There are a few simple rules in organizing the cross-examination. Begin and end with strong points (especially strong points that do not raise troubling evidentiary issues). If you are trying to show the witness is a habitual liar, do so long after you have established the points helpful to your case-in-chief. Add brief, introductory questions when changing topics so the factfinder can follow the line of questioning. Within this framework, try to organize the cross-examination so it flows in a logical fashion.
In drafting the outline, it is useful to cross reference any exhibit you might have at your disposal should the answer one receives not be the answer one expects. If particular questions will be asked of a witness because of what that witness wrote in a June 14, 2002 letter, put “June 14, 2002 letter” at the end of the outline topic. That way, if an unexpected answer is given, the answer can be impeached without fumbling around. Cross referencing the exhibits to be admitted through this witness is also helpful. “EXHIBIT, June 14, 2002 letter” is a reminder that this is the point in the cross-examination to identify and admit that letter.
It is also useful to cross reference the applicable evidentiary rule relied upon (and any case on point) if an objection to the question is anticipated. Listing “803(2) Excited Utterance” at the end of the outline topic allows one to respond quickly if a hearsay objection is likely to be raised and the basis for admitting the answer is the excited utterance exception to the hearsay rule.
Many cross-examination outlines will have topics that one hopes to address, where it can be anticipated that the court might not allow the evidence in due to evidentiary rules. If the trial court refuses to allow relevant evidence in, it can be a basis for obtaining a new trial if the factfinder finds against the client. However, to use the lower court’s error as a basis for a new trial, one needs to preserve three things on the lower court record: 1) the court was provided the reason the requested testimony or evidence was proper; 2) the proposed testimony or evidence was proffered; and 3) the client was prejudiced from the failure to allow the evidence or testimony. Rule 103(a), SCRE, notes these three requirements:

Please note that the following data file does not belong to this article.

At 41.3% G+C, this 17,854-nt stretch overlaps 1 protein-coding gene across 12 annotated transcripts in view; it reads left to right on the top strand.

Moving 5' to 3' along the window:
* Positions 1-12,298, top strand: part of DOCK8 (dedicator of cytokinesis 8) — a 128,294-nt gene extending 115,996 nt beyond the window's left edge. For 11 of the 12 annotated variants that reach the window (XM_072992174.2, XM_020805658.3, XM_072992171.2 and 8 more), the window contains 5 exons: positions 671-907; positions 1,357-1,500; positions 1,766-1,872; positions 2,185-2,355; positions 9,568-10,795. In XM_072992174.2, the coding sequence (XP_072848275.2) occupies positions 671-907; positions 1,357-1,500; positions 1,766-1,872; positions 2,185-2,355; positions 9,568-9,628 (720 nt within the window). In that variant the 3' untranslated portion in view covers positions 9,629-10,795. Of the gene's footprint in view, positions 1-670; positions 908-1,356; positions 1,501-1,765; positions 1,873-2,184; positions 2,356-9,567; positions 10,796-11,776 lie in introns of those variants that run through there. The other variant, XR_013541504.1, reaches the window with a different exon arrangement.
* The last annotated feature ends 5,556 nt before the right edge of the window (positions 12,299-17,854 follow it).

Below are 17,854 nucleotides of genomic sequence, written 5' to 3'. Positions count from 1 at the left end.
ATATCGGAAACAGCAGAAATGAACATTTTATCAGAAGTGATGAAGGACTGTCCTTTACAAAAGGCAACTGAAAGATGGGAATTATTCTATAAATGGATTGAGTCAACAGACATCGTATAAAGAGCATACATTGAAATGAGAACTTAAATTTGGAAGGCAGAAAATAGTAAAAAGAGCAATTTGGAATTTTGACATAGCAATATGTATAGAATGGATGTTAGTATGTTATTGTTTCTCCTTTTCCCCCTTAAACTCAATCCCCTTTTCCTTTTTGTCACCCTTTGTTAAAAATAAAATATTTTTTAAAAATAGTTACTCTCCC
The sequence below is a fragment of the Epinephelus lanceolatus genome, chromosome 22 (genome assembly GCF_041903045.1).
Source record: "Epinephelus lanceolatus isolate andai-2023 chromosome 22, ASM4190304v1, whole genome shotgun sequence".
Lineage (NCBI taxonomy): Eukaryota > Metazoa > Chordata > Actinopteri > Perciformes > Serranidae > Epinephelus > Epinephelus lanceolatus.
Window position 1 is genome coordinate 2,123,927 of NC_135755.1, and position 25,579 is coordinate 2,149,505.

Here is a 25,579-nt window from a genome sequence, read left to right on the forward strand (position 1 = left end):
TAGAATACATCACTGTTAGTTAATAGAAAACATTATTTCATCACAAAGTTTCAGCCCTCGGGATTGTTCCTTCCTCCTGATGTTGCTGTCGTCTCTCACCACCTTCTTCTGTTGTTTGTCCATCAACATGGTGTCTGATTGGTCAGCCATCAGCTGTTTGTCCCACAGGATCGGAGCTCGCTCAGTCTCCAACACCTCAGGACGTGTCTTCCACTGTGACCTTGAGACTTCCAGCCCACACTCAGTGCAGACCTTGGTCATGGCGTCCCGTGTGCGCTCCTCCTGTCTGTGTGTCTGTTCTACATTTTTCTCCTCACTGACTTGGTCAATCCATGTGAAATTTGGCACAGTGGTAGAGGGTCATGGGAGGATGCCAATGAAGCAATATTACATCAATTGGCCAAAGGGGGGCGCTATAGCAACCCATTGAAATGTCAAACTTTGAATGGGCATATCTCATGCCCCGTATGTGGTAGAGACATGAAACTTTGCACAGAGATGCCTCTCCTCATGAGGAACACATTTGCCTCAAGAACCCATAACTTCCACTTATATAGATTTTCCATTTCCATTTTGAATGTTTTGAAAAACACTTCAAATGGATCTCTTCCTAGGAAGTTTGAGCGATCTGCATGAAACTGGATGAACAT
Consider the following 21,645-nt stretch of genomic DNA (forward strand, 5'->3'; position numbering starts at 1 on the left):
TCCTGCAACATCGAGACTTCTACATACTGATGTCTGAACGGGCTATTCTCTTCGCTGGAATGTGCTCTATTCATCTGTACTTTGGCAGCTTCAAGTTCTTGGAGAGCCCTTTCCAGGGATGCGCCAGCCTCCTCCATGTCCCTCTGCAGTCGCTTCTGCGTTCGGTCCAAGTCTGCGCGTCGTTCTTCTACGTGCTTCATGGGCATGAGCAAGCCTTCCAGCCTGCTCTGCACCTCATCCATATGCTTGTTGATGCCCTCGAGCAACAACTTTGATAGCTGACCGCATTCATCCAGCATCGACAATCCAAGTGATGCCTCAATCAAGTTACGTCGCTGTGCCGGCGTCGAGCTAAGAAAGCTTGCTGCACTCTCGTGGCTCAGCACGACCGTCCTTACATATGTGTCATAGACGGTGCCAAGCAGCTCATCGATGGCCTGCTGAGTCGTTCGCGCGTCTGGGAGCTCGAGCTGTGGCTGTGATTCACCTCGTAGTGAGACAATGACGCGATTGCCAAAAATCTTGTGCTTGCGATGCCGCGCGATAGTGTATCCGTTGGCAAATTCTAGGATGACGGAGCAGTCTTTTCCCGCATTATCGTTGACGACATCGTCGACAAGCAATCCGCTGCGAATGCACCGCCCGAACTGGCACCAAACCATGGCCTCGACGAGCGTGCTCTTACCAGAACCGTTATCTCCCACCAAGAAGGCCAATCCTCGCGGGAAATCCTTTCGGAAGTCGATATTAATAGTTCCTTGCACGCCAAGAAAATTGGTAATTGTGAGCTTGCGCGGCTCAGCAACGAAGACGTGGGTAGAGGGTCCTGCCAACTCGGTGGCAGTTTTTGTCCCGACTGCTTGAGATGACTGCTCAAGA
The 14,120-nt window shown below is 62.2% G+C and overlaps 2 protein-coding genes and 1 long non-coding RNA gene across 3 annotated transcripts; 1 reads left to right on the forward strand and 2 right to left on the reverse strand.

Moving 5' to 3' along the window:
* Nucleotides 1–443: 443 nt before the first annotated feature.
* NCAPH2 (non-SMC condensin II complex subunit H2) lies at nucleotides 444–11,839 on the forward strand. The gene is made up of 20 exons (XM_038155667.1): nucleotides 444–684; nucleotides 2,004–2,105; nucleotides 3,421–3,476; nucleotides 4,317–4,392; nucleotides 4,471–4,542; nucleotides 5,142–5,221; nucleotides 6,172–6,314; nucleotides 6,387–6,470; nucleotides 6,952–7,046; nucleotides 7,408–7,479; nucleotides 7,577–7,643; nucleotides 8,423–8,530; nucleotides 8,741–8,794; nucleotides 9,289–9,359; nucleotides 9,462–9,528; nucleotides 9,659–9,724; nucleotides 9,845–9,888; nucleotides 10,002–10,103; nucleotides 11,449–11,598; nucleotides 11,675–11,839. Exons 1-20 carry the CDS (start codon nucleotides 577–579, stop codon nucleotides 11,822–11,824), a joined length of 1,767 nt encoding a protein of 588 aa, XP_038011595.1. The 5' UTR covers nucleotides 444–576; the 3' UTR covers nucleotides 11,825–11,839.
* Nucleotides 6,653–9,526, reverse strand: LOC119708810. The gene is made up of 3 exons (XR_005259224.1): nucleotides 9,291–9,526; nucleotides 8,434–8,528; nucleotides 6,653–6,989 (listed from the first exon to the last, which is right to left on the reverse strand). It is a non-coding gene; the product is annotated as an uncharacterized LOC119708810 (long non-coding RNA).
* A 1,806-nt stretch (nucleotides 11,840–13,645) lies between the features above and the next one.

(a) Effect of Erroneous Ruling. Error may not be predicated upon a ruling which admits or excludes evidence unless a substantial right of the party is affected, and…
(2) Offer of Proof. In case the ruling is one excluding evidence, the substance of the evidence and the specific evidentiary basis supporting admission were made known to the court by offer or were apparent from the context.
To establish these requirements, the practitioner should do the following if the court excludes a line of questioning or an exhibit: 1) state clearly each basis upon which excluded evidence is admissible; 2) state clearly the relevance of the excluded evidence (thus establishing prejudice). Finally, the practitioner needs to make an offer of proof. The offer of proof can either be the attorney’s recitation of the proffered testimony, or questioning the witness on the excluded information outside the presence of the jury. See Rule 103(b & c), SCRE (the court may direct the making of an offer in question and answer form, but it should not be done in the hearing of the jury). In the absence of an adequate proffer before the trial court, an alleged erroneous exclusion of evidence is no basis, on appeal, for establishing the necessary prejudice. See, Greenville Memorial Auditorium v. Martin, 301 S.C. 242, 291 S.E.2d 546 (1990).
The exclusion of admissible evidence can be a basis for a new trial. North Greenville College v. Sherman Const. Co., Inc., 270 S.C. 553, 243 S.E.2d 441 (1978). By anticipating where the court might improperly exclude such cross-examination evidence, the practitioner can be prepared to preserve the record for appealable errors and possible new trial.